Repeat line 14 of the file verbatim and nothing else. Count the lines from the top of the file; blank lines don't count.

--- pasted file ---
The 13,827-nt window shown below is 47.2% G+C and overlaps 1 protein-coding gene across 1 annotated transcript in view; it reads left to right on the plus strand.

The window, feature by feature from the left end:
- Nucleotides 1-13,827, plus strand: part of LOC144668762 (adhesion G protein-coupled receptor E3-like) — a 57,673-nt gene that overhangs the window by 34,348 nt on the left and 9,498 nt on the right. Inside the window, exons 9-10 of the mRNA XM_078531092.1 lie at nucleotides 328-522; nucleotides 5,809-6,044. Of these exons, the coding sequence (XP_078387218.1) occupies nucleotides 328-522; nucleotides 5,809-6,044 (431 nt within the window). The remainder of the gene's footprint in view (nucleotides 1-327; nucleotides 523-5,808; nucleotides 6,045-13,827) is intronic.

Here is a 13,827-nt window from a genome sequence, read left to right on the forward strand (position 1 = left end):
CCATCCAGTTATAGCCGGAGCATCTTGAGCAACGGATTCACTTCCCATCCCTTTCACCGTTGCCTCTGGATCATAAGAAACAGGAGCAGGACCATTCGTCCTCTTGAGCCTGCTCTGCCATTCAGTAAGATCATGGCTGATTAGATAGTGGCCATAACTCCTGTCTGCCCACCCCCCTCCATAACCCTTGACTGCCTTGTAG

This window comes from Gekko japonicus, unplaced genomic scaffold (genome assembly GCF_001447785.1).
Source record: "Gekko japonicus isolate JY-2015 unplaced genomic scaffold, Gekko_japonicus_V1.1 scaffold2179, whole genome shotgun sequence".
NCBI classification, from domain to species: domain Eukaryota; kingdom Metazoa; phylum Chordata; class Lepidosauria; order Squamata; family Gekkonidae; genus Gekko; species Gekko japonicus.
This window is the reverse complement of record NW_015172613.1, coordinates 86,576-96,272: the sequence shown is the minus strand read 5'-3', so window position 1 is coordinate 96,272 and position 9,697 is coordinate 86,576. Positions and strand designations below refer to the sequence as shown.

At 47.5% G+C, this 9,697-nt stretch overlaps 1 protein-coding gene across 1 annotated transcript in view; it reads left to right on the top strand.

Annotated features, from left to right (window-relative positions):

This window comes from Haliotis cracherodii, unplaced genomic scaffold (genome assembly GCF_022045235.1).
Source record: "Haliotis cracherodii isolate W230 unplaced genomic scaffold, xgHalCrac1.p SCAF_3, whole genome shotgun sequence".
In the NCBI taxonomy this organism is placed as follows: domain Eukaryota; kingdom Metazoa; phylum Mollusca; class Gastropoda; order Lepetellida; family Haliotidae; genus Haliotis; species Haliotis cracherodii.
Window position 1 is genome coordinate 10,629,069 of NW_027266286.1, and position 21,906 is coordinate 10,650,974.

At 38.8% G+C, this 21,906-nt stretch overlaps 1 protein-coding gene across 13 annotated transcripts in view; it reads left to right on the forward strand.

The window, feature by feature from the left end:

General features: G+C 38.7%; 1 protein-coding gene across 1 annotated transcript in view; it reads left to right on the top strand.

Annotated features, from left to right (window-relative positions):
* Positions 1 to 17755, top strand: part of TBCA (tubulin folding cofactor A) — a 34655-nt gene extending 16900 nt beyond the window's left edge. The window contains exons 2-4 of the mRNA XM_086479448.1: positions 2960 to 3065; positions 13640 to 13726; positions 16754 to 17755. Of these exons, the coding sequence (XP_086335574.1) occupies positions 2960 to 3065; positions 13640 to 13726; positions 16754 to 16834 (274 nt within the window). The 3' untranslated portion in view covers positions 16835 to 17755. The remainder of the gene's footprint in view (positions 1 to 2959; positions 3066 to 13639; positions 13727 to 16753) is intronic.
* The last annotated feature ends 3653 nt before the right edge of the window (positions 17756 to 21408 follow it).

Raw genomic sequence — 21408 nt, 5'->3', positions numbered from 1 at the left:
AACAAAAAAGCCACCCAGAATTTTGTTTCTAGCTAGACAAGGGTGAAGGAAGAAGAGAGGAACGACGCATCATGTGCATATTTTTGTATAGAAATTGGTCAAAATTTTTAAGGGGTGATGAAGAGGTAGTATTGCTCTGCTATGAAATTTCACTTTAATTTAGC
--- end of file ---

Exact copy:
In the NCBI taxonomy this organism is placed as follows: domain Eukaryota; kingdom Metazoa; phylum Mollusca; class Gastropoda; order Lepetellida; family Haliotidae; genus Haliotis; species Haliotis cracherodii.